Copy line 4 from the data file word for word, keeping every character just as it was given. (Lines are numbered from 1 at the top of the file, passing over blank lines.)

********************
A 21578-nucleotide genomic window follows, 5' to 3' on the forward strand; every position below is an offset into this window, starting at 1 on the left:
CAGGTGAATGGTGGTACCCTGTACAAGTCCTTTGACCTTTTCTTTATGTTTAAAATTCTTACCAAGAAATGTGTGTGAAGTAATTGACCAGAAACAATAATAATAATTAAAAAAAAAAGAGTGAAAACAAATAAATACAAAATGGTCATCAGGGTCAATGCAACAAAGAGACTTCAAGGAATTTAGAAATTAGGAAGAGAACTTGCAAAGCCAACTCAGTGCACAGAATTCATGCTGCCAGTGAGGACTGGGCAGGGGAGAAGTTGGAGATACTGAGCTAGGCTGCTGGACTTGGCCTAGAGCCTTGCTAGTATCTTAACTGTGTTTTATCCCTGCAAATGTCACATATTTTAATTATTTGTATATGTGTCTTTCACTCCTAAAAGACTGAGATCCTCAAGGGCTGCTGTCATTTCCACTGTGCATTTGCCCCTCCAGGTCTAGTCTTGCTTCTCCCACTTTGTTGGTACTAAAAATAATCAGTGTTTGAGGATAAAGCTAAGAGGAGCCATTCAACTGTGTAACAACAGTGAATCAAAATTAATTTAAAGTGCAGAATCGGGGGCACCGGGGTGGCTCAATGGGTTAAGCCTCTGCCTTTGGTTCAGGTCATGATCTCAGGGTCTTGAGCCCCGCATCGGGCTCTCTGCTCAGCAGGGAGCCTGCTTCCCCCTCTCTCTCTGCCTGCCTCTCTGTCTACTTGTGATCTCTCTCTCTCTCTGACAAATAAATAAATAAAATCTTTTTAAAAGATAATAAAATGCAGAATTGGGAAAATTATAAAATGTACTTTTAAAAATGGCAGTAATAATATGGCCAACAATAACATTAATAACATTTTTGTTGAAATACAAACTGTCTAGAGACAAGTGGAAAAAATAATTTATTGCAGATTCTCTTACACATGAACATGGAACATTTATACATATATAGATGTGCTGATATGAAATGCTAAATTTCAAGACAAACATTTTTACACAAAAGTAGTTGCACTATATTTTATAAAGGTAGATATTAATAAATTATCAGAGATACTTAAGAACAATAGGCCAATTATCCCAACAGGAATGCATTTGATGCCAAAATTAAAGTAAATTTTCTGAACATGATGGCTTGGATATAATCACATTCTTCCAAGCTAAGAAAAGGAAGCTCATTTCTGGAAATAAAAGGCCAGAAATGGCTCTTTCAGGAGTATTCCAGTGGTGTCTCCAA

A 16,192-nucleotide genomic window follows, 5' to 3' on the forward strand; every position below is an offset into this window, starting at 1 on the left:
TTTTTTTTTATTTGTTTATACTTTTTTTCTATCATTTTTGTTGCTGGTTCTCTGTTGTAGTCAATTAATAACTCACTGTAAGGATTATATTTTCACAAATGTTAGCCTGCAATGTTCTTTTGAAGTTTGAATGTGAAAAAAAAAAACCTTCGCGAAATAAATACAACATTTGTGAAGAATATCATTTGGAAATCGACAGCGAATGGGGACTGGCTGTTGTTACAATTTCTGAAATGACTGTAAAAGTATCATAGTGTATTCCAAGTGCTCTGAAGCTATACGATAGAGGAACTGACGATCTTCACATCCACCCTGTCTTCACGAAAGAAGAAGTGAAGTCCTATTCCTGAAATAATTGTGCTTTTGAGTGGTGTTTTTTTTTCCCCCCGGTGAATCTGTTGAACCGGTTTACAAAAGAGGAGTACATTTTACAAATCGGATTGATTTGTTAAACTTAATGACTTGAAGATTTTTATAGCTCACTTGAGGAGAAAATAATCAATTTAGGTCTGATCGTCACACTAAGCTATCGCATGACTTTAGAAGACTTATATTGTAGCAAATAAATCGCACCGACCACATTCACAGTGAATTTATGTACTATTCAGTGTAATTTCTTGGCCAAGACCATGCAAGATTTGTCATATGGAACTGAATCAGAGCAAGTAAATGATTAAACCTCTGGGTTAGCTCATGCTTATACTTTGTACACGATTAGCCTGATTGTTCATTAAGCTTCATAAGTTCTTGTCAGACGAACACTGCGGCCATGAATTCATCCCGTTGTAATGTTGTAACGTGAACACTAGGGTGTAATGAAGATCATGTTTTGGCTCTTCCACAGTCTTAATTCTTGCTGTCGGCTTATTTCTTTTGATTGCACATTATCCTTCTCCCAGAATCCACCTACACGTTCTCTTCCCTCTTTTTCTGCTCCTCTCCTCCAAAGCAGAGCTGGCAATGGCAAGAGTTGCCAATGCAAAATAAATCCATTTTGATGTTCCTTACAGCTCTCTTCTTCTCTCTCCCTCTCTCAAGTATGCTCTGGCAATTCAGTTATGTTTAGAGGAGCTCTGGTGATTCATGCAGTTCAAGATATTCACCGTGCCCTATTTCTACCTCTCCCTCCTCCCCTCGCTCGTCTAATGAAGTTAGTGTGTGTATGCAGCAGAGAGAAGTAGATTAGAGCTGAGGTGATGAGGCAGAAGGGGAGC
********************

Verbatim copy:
TTTTTTTTTATTTGTTTATACTTTTTTTCTATCATTTTTGTTGCTGGTTCTCTGTTGTAGTCAATTAATAACTCACTGTAAGGATTATATTTTCACAAATGTTAGCCTGCAATGTTCTTTTGAAGTTTGAATGTGAAAAAAAAAAACCTTCGCGAAATAAATACAACATTTGTGAAGAATATCATTTGGAAATCGACAGCGAATGGGGACTGGCTGTTGTTACAATTTCTGAAATGACTGTAAAAGTATCATAGTGTATTCCAAGTGCTCTGAAGCTATACGATAGAGGAACTGACGATCTTCACATCCACCCTGTCTTCACGAAAGAAGAAGTGAAGTCCTATTCCTGAAATAATTGTGCTTTTGAGTGGTGTTTTTTTTTCCCCCCGGTGAATCTGTTGAACCGGTTTACAAAAGAGGAGTACATTTTACAAATCGGATTGATTTGTTAAACTTAATGACTTGAAGATTTTTATAGCTCACTTGAGGAGAAAATAATCAATTTAGGTCTGATCGTCACACTAAGCTATCGCATGACTTTAGAAGACTTATATTGTAGCAAATAAATCGCACCGACCACATTCACAGTGAATTTATGTACTATTCAGTGTAATTTCTTGGCCAAGACCATGCAAGATTTGTCATATGGAACTGAATCAGAGCAAGTAAATGATTAAACCTCTGGGTTAGCTCATGCTTATACTTTGTACACGATTAGCCTGATTGTTCATTAAGCTTCATAAGTTCTTGTCAGACGAACACTGCGGCCATGAATTCATCCCGTTGTAATGTTGTAACGTGAACACTAGGGTGTAATGAAGATCATGTTTTGGCTCTTCCACAGTCTTAATTCTTGCTGTCGGCTTATTTCTTTTGATTGCACATTATCCTTCTCCCAGAATCCACCTACACGTTCTCTTCCCTCTTTTTCTGCTCCTCTCCTCCAAAGCAGAGCTGGCAATGGCAAGAGTTGCCAATGCAAAATAAATCCATTTTGATGTTCCTTACAGCTCTCTTCTTCTCTCTCCCTCTCTCAAGTATGCTCTGGCAATTCAGTTATGTTTAGAGGAGCTCTGGTGATTCATGCAGTTCAAGATATTCACCGTGCCCTATTTCTACCTCTCCCTCCTCCCCTCGCTCGTCTAATGAAGTTAGTGTGTGTATGCAGCAGAGAGAAGTAGATTAGAGCTGAGGTGATGAGGCAGAAGGGGAGC